Is it really all about the income gap?
Democratic presidential candidate Bernie Sanders and many others on the left argue that severe inequality of incomes and wealth is the most important economic issue facing America. Millions of progressives apparently agree, seeming to view the mere existence of a big gap between the 1 percent and everyone else as evidence enough of a big problem — full stop.
Of course, that's more of a value judgment than an economic one. Which is perfectly fine. Moral considerations should obviously inform policy. Yet before answering their inequality alarm with a dramatic policy response — 70 percent tax rates! A basic income for all! — it's reasonable to try and determine what the harmful real-world consequences of income inequality actually are, if any.
For instance: Are high levels of income inequality in and of themselves bad for public health? The answer might seem obvious to Team Feel the Bern, even self-evident. As they see it, inequality makes pretty much everything worse. It's a universal bad.
A blockbuster new study, however, suggests otherwise. To be sure, the Health Inequality Project — a team led by well-known economists Raj Chetty and David Culter — did find big differences between rich and poor. The richest American men live 15 years longer than the poorest men, while the richest American women live 10 years longer than the poorest women. The richest Americans have gained approximately three years in longevity since 2000, while the poorest Americans have experienced no gains.
So income inequality is a killer, right? Case closed!
Not so fast. Turns out the researchers failed to find a strong correlation between income inequality and life expectancy. Indeed, poor Americans who live in some of the country's most unequal places, such as New York and San Francisco, have some of the best outcomes. Or to put it more generally: Lower-income Americans appear to fare better in cities with lots of high-income college grads, more immigrants, and high levels of government spending. What's more, the study notes, much of the variation in life expectancies in different regions looks like it can be explained by differences in behavior, such as smoking and exercise. (But not, interestingly, differences in access to health care.)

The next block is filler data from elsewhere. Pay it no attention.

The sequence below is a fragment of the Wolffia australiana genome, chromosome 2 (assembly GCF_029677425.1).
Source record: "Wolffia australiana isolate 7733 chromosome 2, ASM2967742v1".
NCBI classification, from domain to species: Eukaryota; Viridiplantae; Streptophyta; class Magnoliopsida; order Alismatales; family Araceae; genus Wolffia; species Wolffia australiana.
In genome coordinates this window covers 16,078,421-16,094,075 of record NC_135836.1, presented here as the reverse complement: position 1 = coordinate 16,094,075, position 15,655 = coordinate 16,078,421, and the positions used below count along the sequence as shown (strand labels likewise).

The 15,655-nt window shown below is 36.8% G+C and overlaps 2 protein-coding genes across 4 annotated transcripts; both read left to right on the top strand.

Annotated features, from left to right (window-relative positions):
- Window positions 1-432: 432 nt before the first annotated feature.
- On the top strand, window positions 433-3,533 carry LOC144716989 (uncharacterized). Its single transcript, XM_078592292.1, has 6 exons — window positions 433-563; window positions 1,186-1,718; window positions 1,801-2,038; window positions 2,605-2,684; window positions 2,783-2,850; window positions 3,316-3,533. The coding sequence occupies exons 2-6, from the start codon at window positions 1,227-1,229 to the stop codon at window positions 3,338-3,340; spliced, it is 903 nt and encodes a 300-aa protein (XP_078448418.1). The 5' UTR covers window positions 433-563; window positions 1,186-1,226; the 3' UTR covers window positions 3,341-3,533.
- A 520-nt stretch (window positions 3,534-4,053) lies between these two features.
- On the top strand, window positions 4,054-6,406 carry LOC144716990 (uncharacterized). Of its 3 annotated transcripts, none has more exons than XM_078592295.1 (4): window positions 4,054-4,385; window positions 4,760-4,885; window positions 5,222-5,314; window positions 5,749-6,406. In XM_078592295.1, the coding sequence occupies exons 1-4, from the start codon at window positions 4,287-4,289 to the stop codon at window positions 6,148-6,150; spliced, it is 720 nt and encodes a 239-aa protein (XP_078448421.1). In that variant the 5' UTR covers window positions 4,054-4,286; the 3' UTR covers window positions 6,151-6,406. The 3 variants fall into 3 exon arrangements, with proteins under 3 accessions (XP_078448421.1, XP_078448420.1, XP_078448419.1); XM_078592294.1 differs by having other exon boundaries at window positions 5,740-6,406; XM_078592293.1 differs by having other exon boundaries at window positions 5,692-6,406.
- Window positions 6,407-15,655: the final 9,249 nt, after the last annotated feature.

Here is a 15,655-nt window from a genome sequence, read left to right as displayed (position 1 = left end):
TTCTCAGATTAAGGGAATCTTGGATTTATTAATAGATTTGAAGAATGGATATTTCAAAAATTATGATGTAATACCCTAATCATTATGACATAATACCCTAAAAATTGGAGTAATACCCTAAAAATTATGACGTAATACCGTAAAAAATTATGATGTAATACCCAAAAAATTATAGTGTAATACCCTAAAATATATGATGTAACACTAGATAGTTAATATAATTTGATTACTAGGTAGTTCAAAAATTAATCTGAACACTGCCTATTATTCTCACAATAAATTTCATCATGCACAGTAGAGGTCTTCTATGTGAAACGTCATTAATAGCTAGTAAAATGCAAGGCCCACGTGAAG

These are hardly the only findings to suggest humility when making the case about the possible harm from historically high levels of inequality. Earlier research by Chetty found that, despite a big jump in high-end inequality over recent decades, upward mobility hasn't really changed. Like his more recent work, Chetty found geography to be key. Areas with more two-parent households and less sprawl saw more mobility.
One takeaway from all this is that if you're concerned about the poor, it's just as important to focus directly on their problems at the local level as working to affect big-picture measures of inequality. One group of ideas suggested by the findings relates to individual behavior: smoking bans or restrictions on trans fats or taxes on sugary drinks. These are the kinds of policies found in cities where the poor are living longer. And while some in Washington would like bullet trains to span America, a more immediate concern would be to improve public transit so low-income people can more easily get to where the jobs are.
Another idea: Make it easier for lower-income Americans — and the middle class — to afford to live in some of the pricier, higher-longevity cities. The researchers speculate that "low-income individuals who live in high-income areas may also be influenced by living in the vicinity of other individuals who behave in healthier ways." Economists on the left and right have begun to deeply examine how zoning regulations and other regulatory barriers artificially inflate home prices in some high-income cities such as New York and San Francisco.
No one is saying we shouldn't mind the gap. But we probably shouldn't obsess over it.